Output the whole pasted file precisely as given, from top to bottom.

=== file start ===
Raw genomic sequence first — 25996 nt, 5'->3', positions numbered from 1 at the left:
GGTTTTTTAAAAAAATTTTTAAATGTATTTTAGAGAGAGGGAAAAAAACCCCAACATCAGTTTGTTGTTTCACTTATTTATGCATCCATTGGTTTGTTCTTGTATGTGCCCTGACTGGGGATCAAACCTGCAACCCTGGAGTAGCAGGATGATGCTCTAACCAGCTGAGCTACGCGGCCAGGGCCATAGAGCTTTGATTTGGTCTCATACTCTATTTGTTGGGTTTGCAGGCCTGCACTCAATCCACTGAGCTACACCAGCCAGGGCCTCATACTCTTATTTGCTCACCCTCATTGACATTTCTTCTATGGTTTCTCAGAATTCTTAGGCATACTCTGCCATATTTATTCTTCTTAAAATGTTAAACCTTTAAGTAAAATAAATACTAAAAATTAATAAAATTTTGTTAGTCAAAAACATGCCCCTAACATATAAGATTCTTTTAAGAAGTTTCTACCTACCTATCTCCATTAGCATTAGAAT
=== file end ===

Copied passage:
Raw genomic sequence first — 25996 nt, 5'->3', positions numbered from 1 at the left:
GGTTTTTTAAAAAAATTTTTAAATGTATTTTAGAGAGAGGGAAAAAAACCCCAACATCAGTTTGTTGTTTCACTTATTTATGCATCCATTGGTTTGTTCTTGTATGTGCCCTGACTGGGGATCAAACCTGCAACCCTGGAGTAGCAGGATGATGCTCTAACCAGCTGAGCTACGCGGCCAGGGCCATAGAGCTTTGATTTGGTCTCATACTCTATTTGTTGGGTTTGCAGGCCTGCACTCAATCCACTGAGCTACACCAGCCAGGGCCTCATACTCTTATTTGCTCACCCTCATTGACATTTCTTCTATGGTTTCTCAGAATTCTTAGGCATACTCTGCCATATTTATTCTTCTTAAAATGTTAAACCTTTAAGTAAAATAAATACTAAAAATTAATAAAATTTTGTTAGTCAAAAACATGCCCCTAACATATAAGATTCTTTTAAGAAGTTTCTACCTACCTATCTCCATTAGCATTAGAAT